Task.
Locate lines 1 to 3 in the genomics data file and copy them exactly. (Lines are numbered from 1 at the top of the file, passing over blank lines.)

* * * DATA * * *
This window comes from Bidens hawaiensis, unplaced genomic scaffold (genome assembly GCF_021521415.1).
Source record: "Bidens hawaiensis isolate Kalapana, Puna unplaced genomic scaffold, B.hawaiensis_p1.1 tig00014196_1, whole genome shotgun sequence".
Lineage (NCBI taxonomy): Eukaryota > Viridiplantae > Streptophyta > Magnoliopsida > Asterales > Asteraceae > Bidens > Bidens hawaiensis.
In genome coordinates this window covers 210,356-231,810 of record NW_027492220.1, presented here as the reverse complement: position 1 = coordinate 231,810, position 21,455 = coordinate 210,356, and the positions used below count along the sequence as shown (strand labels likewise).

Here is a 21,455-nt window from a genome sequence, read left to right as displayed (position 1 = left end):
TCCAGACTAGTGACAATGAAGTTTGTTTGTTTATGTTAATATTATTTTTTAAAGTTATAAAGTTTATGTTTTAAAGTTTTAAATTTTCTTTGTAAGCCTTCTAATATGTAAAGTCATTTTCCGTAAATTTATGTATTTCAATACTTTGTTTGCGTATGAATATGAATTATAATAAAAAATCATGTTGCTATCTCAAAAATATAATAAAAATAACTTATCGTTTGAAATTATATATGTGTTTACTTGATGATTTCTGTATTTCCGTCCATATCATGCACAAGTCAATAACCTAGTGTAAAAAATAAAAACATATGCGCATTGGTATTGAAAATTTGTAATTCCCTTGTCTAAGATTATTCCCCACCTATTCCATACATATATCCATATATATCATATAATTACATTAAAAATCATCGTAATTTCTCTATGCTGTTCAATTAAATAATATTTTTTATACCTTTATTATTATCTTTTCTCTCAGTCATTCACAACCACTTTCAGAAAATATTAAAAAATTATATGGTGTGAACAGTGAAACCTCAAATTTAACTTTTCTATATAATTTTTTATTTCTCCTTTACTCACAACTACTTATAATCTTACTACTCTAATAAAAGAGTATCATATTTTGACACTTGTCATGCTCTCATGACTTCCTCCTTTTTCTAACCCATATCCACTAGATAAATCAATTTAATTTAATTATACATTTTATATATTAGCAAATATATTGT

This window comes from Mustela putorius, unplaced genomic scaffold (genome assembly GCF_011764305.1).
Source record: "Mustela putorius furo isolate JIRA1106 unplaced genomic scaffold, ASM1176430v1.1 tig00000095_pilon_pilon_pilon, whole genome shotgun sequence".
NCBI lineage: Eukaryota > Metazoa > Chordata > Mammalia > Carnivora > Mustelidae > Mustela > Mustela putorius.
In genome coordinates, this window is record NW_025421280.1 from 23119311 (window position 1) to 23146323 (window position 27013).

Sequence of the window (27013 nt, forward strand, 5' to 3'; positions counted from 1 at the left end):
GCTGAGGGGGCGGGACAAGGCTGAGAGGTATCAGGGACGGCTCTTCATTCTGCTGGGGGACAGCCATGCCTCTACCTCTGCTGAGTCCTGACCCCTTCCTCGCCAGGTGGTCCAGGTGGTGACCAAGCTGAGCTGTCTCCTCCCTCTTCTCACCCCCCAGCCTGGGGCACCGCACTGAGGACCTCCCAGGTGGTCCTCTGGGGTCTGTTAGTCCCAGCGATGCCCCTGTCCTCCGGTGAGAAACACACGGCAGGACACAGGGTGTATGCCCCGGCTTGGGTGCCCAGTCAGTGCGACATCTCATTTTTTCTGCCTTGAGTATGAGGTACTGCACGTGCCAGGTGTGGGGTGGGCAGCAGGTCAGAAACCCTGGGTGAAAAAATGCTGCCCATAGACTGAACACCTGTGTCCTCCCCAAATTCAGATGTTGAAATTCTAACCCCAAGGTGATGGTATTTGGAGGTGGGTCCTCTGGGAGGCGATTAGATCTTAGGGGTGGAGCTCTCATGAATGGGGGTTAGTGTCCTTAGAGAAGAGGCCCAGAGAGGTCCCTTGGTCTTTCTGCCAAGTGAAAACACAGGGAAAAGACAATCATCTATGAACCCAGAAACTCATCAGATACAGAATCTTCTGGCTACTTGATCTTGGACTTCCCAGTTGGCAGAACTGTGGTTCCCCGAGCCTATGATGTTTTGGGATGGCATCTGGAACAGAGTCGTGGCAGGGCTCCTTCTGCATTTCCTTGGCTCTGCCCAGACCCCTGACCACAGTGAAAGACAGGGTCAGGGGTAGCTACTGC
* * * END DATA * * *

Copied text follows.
This window comes from Bidens hawaiensis, unplaced genomic scaffold (genome assembly GCF_021521415.1).
Source record: "Bidens hawaiensis isolate Kalapana, Puna unplaced genomic scaffold, B.hawaiensis_p1.1 tig00014196_1, whole genome shotgun sequence".
Lineage (NCBI taxonomy): Eukaryota > Viridiplantae > Streptophyta > Magnoliopsida > Asterales > Asteraceae > Bidens > Bidens hawaiensis.